Held in contempt by the men who loved her, branded a predator by the detectives who hunted her, bigamist Dena Thompson has lived a life of cold-hearted deceit.

Dubbed the Black Widow, Thompson weaved webs of fantasy to snare her victims, often luring them with promises of a new life.

It is not clear what led to the 43-year-old mother-of-one's hatred of men. Police say she had a troubled youth.

Detective Chief Inspector Martyn Underhill, who led the inquiry into the death of her second husband Julian Webb, said: "I think the events of her childhood have made her hate men. If you look at her life, it is always men she has targeted.

"She targets men for their money. There is no conscious plan to kill but at times she was left no choice."

By her own admission, Julian Webb was one of a string of men she preyed on, first marrying him bigamously before making him believe she had secured him work with a newspaper in Florida. He died before ever taking up the post.

Richard Thompson, whom the defendant married in 1998 and allegedly tried to kill during a sex session, was promised a new life as a fishing boat captain, also in Florida.

Her defence claimed she had acted in self-defence when he threatened to kill her, although she admitted she planned to sell his house and shares and disappear.

During the trial at Lewes Crown Court for attempted murder, Thompson admitted she had fleeced three former lovers, including Richard Thompson, of thousands of pounds.

She was jailed for three years and nine months for 15 counts of deception but was acquitted of attempted murder.

Judge Anthony Scott-Gall said when sentencing her: "You stole property from vulnerable men, all of whom in their way had become enamoured with you and Mr Thompson went so far as to marry you.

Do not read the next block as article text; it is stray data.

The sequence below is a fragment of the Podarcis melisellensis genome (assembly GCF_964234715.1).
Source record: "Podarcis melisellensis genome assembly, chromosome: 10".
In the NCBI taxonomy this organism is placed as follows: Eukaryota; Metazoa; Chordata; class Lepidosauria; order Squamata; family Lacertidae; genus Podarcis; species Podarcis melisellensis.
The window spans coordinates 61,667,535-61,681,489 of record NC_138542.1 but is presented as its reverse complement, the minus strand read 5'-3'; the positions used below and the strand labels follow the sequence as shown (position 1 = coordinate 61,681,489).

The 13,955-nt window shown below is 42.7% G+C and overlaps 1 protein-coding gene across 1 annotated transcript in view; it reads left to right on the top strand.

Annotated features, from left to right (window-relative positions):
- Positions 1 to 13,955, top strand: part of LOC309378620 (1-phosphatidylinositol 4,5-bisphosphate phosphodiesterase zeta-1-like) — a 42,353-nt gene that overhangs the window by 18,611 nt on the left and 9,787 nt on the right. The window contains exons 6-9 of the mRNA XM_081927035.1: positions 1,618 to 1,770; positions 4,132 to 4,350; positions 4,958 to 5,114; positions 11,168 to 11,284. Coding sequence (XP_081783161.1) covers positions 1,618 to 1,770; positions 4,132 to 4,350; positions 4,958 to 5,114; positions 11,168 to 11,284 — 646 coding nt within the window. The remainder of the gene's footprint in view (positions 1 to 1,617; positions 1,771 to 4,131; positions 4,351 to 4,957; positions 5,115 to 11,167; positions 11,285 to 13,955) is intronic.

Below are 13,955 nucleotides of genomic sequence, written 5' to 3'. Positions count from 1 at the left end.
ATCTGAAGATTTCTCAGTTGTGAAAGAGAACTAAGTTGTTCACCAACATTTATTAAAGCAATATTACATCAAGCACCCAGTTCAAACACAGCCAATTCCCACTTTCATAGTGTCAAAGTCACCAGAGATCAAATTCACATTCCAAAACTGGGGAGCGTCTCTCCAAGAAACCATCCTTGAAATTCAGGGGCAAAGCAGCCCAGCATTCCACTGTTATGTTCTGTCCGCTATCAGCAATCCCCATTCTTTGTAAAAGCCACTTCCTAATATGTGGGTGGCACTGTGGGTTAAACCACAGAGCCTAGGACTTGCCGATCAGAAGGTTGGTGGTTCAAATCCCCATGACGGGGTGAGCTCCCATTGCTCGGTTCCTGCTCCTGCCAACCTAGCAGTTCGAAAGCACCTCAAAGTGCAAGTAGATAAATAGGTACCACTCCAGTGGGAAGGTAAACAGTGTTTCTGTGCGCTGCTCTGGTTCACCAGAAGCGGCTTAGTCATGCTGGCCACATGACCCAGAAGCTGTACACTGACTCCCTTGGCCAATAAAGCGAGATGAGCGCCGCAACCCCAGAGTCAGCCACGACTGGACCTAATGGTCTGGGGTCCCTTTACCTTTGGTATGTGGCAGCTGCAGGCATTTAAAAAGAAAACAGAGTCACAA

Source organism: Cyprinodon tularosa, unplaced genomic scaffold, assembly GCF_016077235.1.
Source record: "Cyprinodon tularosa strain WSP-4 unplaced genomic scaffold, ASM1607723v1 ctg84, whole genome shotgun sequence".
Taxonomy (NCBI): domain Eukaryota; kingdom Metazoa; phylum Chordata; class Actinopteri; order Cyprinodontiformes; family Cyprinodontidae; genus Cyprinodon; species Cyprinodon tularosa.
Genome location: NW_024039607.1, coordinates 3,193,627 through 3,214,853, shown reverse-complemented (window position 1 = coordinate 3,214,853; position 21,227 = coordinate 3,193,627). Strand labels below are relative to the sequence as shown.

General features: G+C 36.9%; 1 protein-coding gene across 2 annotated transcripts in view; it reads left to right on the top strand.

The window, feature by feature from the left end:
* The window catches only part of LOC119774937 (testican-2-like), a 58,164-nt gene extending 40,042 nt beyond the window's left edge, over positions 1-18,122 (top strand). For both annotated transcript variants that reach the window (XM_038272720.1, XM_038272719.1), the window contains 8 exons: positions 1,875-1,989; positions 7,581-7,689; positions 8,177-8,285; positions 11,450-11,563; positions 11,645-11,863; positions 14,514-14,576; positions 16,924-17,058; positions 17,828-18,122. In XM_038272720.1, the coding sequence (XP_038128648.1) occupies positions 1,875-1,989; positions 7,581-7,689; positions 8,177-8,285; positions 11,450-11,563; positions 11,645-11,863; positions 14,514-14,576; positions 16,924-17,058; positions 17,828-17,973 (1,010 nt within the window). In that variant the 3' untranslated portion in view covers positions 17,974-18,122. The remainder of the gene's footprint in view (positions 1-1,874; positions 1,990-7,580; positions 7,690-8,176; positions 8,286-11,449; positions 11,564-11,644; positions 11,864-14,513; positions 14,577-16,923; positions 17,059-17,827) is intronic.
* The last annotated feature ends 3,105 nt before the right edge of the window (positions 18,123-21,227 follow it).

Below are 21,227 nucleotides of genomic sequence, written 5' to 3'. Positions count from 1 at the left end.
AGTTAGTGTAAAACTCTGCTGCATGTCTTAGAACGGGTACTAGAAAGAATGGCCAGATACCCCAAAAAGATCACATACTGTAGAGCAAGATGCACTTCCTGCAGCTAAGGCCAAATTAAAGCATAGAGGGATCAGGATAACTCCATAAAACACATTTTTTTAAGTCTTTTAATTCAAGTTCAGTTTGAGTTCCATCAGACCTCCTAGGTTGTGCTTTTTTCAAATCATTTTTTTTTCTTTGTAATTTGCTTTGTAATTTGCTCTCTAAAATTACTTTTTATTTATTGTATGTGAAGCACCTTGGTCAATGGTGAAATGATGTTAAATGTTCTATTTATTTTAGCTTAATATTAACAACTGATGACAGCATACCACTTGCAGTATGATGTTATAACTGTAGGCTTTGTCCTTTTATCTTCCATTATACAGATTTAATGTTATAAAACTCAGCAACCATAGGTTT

"You are someone who is irredeemably dishonest and driven by a desire to defraud people of their property."

It was after that trial Sussex Police became suspicious of the woman who had seemingly built up a pattern in which she had promised much to the men in her life but had only delivered violence and lies.

On February 8, 1993, a distraught Dena Thompson told police she had been the victim of an horrific sex attack.

She was at her home in Douglas Close when her assailant came knocking, she said.

According to her statement, she opened the door and her first husband, Lee Wyatt, grabbed her and smashed her head against a wall.

She reported Mr Wyatt to the police and was found to have the severe injuries consistent with such a violent attack when examined.

Yet Mr Wyatt was able to provide an alibi - satisfying detectives he was at work hundreds of miles away at the time of the incident.

Since no one else was involved, astonished officers came to the conclusion she had inflicted the injuries - vaginal bruising, marks on her neck, burns and bleeding - on herself.

A decade later, it would surprise few who knew her she was capable of such fabrication.

The episode was just one of four discredited stories of attacks to which she alleges Mr Wyatt subjected her.

She has since admitted two were lies.

Thompson's conviction for murder closes the chapter on a long history of court cases, allegations and counter claims by Thompson and the men in her life.

Judge Eric Wrintmore said during her trial for fraud in 1995 Thompson was "one of the most fluent liars I have ever come across" before sentencing her to 18 months in prison.

Since then, Thompson has fleeced a string of men and changed her name four times.

When she met Mr Wyatt in 1982 she was called Dena Holmes and had no criminal record.

They moved into a house in Green Oaks, Lancing, married on October 12, 1984, and had a son in 1987.

The couple set up a company called Denalee Crafts, which made soft toys, while she worked for the Woolwich Building Society in Arundel.